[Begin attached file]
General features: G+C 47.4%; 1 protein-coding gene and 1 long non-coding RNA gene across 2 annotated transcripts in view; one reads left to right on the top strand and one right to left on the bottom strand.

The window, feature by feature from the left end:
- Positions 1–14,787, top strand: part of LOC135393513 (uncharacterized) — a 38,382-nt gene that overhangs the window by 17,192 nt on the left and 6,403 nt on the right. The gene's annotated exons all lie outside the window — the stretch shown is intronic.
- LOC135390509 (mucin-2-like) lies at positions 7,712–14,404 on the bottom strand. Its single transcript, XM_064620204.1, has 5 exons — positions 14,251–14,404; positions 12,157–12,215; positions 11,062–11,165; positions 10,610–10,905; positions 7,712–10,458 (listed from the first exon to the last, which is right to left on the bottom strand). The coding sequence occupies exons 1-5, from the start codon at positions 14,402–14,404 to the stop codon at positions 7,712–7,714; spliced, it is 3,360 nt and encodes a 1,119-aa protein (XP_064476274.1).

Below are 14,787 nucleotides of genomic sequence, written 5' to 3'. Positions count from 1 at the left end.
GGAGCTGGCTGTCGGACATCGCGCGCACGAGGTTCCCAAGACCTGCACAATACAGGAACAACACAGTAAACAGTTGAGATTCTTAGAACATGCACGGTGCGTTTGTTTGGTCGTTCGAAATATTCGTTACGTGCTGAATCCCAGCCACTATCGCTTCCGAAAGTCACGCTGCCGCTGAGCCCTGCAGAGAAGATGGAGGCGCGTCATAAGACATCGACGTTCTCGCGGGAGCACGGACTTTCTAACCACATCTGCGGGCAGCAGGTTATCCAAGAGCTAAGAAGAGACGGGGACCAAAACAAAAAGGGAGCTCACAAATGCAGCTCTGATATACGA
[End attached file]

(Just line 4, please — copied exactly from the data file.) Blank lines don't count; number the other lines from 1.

- LOC135390509 (mucin-2-like) lies at positions 7,712–14,404 on the bottom strand. Its single transcript, XM_064620204.1, has 5 exons — positions 14,251–14,404; positions 12,157–12,215; positions 11,062–11,165; positions 10,610–10,905; positions 7,712–10,458 (listed from the first exon to the last, which is right to left on the bottom strand). The coding sequence occupies exons 1-5, from the start codon at positions 14,402–14,404 to the stop codon at positions 7,712–7,714; spliced, it is 3,360 nt and encodes a 1,119-aa protein (XP_064476274.1).